By Nicole Caldwell for Stacker
Children around the world live vastly different lives, from places where child labor is legal and common (Bangladesh, Ethiopia, and Myanmar), to countries where education is compulsory and lengthy (Norway, the United Kingdom, and South Korea). Some nations, such as Italy, even require children to attend preschool. On other fronts, marriage and motherhood among teenage girls are still widespread (even in developed countries), and both are often viewed by international organizations and human rights groups as inhibitors to economic and social growth.
To find out which countries in the world are best for children, Stacker looked to a 2018 report from international NGO Save the Children, a group working to promote the welfare and rights of young people everywhere. Save the Children’s report is the result of data the group compiled on the livelihoods of children worldwide from 2012 to 2017. Save the Children created an index score on a scale from 1 to 1,000 that reflects the average level of performance across a set of indicators related to child health, education, labor, marriage, childbirth, and violence. Countries with higher scores are better at protecting and providing for children. Data points specifically look at under-5 mortality rates (deaths per 1,000 live births); percent of primary and secondary school age children not in school; percent of girls aged 15 to 19 currently married or in union; and births per 1,000 girls aged 15-19.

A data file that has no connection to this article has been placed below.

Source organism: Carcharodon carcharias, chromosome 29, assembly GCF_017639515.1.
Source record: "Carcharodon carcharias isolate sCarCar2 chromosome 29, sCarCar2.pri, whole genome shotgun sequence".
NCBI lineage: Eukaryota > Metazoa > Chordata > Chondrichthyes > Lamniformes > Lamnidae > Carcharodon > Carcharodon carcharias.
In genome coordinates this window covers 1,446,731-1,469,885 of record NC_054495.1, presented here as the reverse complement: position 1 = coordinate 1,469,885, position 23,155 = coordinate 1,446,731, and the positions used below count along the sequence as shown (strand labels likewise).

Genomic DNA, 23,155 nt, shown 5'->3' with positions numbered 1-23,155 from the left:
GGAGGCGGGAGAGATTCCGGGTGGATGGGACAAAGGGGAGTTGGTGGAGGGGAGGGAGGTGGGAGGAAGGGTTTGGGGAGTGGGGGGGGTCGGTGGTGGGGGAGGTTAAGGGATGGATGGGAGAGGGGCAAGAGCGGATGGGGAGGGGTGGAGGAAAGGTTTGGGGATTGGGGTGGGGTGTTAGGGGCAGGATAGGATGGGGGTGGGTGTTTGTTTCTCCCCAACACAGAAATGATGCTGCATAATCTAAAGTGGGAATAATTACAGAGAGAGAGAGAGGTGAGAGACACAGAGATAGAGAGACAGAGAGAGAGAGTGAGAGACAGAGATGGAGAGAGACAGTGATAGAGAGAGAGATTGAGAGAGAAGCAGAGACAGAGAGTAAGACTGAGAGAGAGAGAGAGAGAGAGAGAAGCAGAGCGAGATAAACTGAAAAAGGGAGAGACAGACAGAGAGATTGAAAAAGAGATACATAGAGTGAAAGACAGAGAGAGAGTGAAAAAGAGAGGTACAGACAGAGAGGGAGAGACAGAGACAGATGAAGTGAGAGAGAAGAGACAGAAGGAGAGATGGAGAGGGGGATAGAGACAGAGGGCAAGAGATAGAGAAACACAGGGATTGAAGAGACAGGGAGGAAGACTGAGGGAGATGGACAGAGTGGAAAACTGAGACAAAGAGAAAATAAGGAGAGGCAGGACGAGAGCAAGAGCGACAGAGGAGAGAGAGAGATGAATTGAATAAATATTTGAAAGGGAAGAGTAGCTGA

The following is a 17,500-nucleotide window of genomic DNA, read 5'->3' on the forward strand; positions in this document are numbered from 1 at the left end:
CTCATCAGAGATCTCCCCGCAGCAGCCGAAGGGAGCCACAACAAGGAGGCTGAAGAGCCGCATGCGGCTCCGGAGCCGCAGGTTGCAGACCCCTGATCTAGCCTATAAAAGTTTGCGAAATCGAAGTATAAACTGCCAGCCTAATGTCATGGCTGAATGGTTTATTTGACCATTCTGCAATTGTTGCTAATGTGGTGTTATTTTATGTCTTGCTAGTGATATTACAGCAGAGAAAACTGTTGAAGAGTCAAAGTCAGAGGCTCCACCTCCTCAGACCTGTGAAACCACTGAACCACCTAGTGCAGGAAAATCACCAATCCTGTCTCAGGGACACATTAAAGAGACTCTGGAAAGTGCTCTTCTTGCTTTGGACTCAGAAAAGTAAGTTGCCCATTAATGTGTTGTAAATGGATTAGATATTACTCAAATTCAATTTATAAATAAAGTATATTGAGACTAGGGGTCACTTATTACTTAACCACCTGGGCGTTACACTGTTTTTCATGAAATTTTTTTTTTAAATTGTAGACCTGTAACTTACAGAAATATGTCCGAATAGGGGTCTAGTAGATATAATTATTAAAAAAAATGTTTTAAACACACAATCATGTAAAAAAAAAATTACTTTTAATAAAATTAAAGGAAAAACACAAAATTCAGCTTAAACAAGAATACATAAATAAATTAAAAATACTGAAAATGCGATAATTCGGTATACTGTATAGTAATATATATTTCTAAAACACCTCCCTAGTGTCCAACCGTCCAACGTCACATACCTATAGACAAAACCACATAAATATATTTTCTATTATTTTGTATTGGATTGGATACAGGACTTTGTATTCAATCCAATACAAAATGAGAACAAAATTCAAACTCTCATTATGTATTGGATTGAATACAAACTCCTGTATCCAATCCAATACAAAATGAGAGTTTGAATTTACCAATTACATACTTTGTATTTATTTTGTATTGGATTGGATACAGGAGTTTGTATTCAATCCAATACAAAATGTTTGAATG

Findings reveal that Niger comes in last internationally for children, with an index score of just 388; while the United States ranks at a middling #36 with a score of 945 in between Russia and Belarus. Singapore and Slovenia are tied for first place with an index score of 987.
Stacker broke this listing out into the top-50 countries for children internationally and included the percent of a country’s population that is 0 to 14 years old for reference, provided by the CIA World Factbook.